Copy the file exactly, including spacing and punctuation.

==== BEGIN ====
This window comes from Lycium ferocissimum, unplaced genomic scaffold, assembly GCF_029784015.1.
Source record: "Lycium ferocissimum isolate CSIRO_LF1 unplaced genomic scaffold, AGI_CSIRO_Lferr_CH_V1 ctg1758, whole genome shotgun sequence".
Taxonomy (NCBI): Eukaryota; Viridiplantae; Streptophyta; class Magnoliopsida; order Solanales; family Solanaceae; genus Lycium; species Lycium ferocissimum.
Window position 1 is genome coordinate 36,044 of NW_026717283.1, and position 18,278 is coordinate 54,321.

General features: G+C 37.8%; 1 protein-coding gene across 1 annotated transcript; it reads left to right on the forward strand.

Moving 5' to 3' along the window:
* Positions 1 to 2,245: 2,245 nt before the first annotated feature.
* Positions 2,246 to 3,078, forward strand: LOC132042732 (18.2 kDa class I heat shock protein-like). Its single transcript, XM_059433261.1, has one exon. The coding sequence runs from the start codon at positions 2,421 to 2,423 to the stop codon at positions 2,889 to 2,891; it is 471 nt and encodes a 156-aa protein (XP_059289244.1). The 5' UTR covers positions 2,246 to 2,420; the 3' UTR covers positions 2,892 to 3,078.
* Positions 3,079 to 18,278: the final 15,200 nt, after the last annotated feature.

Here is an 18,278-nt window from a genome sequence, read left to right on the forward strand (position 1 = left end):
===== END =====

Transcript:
This window comes from Lycium ferocissimum, unplaced genomic scaffold, assembly GCF_029784015.1.
Source record: "Lycium ferocissimum isolate CSIRO_LF1 unplaced genomic scaffold, AGI_CSIRO_Lferr_CH_V1 ctg1758, whole genome shotgun sequence".
Taxonomy (NCBI): Eukaryota; Viridiplantae; Streptophyta; class Magnoliopsida; order Solanales; family Solanaceae; genus Lycium; species Lycium ferocissimum.
Window position 1 is genome coordinate 36,044 of NW_026717283.1, and position 18,278 is coordinate 54,321.

General features: G+C 37.8%; 1 protein-coding gene across 1 annotated transcript; it reads left to right on the forward strand.

Moving 5' to 3' along the window:
* Positions 1 to 2,245: 2,245 nt before the first annotated feature.
* Positions 2,246 to 3,078, forward strand: LOC132042732 (18.2 kDa class I heat shock protein-like). Its single transcript, XM_059433261.1, has one exon. The coding sequence runs from the start codon at positions 2,421 to 2,423 to the stop codon at positions 2,889 to 2,891; it is 471 nt and encodes a 156-aa protein (XP_059289244.1). The 5' UTR covers positions 2,246 to 2,420; the 3' UTR covers positions 2,892 to 3,078.
* Positions 3,079 to 18,278: the final 15,200 nt, after the last annotated feature.

Here is an 18,278-nt window from a genome sequence, read left to right on the forward strand (position 1 = left end):